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Crimson Crux

Pseudo-techblog where the Corsarius gets serious. Visit blog.corsarius.net for his alter ego.

ACM Webcast a Blast!

Thursday, August 25, 2005 at 3:30 PM

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The Association for Computing Machinery (ACM) A. M. Turing Award Lecture entitled "Assessing the Internet: Lessons Learned, Strategies for Evolution, and Future Possibilities" was held at the University of Pennsylvania last August 22, 6PM Eastern Standard time, and was webcast live to various gatherings of geeks and geekettes all over the world.

For the Philippines, local chapter UP ACM paid gracious host to the historic event at the College of Engineering Theater, University of the Philippines - Diliman, on August 23, 6 to 7:50AM Philippine time. UP ACM members and UP Diliman Department of Computer Science faculty were in attendance.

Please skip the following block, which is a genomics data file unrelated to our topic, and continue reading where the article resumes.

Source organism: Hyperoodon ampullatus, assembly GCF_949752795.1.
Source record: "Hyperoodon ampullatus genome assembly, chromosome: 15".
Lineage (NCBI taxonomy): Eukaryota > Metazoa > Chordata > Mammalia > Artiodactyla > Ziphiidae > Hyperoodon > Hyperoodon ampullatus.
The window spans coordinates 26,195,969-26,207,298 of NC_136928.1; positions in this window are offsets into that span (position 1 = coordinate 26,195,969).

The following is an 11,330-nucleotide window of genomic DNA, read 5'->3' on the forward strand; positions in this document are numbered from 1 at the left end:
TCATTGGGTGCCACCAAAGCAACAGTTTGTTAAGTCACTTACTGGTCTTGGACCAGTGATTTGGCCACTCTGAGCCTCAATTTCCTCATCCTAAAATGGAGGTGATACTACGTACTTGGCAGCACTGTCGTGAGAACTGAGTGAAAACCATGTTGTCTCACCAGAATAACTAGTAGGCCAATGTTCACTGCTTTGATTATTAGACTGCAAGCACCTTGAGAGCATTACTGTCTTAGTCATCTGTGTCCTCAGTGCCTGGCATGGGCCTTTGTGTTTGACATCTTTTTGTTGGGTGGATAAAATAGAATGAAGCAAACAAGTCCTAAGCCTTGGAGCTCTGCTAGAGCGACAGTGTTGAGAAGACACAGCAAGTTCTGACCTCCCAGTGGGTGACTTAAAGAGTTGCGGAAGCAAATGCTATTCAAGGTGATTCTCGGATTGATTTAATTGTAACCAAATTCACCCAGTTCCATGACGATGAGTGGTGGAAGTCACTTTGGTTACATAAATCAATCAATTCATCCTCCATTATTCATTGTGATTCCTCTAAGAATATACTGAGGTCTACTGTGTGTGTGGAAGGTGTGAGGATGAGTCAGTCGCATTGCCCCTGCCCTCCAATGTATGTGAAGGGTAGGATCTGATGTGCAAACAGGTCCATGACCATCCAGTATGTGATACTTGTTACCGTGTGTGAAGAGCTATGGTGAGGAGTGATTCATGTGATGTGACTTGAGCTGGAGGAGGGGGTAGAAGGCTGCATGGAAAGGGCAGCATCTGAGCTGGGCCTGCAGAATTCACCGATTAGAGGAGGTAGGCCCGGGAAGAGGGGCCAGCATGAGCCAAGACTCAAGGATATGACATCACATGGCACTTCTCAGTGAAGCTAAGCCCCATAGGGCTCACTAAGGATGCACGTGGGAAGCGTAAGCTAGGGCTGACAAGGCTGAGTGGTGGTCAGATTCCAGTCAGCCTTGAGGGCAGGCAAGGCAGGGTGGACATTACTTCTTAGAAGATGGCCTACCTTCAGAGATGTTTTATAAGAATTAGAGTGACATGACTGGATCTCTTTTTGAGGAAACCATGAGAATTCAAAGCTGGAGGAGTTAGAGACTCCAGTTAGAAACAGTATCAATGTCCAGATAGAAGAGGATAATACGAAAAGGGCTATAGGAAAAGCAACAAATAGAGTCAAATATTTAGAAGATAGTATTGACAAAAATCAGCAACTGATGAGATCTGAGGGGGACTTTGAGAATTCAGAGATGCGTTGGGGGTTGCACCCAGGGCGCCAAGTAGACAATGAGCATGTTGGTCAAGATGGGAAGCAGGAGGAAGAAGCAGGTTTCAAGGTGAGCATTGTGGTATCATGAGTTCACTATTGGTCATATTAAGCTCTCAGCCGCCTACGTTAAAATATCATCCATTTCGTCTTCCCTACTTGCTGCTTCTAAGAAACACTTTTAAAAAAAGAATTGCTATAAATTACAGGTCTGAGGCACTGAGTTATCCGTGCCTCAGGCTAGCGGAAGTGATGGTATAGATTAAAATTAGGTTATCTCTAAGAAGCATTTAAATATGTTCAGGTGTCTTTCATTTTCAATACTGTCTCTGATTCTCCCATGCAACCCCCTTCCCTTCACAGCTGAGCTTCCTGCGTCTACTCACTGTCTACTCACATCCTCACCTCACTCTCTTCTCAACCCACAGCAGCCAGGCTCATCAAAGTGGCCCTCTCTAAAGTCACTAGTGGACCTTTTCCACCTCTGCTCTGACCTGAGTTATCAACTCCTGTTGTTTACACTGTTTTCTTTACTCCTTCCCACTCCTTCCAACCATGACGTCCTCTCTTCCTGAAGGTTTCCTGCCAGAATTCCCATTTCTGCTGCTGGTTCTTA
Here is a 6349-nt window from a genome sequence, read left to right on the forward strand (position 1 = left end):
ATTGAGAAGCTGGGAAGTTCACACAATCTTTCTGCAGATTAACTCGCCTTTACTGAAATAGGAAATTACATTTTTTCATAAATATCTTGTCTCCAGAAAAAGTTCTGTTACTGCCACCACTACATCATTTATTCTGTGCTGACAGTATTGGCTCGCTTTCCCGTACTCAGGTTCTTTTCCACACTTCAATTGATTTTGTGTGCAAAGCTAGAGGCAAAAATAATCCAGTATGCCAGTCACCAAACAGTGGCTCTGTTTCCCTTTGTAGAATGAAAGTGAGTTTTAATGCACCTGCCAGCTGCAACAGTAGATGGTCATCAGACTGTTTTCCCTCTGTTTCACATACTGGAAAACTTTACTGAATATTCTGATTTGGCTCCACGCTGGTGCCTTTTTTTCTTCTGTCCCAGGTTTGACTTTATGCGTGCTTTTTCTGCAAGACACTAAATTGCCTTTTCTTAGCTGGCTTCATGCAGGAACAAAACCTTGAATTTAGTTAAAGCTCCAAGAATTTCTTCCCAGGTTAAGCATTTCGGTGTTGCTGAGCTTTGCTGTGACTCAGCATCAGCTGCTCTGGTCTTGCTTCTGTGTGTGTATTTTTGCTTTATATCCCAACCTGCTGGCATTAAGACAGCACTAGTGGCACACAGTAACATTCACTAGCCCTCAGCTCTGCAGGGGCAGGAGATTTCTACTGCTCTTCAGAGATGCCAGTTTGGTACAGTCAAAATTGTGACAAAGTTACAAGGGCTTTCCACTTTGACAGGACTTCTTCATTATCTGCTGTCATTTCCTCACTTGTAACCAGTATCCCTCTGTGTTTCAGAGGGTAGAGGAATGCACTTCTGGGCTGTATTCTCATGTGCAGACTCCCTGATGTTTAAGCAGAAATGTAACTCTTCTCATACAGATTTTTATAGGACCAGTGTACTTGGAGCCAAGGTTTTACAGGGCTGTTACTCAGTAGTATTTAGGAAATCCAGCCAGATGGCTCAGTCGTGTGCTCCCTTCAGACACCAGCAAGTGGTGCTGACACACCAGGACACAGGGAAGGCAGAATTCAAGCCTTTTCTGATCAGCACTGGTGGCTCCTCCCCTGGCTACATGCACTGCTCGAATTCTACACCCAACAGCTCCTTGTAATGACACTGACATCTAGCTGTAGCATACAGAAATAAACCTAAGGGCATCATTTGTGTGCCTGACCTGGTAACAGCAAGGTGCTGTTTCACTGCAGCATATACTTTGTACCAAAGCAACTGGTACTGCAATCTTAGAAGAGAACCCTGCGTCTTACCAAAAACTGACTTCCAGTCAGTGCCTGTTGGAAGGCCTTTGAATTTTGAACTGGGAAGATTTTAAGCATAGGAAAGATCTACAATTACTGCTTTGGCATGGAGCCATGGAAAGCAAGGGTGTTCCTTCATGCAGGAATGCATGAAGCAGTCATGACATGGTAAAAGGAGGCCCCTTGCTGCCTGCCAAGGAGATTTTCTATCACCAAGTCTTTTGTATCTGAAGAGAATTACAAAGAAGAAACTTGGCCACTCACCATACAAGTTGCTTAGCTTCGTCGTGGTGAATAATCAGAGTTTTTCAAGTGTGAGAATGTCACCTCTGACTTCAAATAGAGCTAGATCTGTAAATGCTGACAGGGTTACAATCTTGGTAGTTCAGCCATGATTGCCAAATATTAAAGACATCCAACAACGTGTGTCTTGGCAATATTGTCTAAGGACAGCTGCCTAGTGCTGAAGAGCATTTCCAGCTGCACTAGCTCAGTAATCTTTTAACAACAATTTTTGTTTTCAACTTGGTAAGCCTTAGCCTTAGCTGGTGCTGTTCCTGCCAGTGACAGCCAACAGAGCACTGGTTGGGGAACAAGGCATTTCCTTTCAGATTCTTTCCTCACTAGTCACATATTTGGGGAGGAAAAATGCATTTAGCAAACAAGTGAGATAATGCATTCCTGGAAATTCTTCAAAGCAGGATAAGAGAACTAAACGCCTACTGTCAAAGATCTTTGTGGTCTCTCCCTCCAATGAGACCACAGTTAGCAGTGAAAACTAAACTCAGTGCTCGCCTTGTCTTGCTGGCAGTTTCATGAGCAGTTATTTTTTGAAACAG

After Eduardo Glandt, Dean of UPenn's School of Engineering and Applied Science, kicked off the event, ACM President David Patterson gave an overview of ACM, its distinguished history, its stature as the world's first and largest society for computing, and the "Nobel Prize of Computer Science", the A.M. Turing Award.

Patterson then wasted no time in introducing the night's main attractions -- Vinton Cerf and Robert Kahn, recipients of the 2004 A.M. Turing Award and developers of the TCP/IP architecture, which basically allows the existence of the Internet and should be showered by 'hallelujahs' from Net addicts the world over.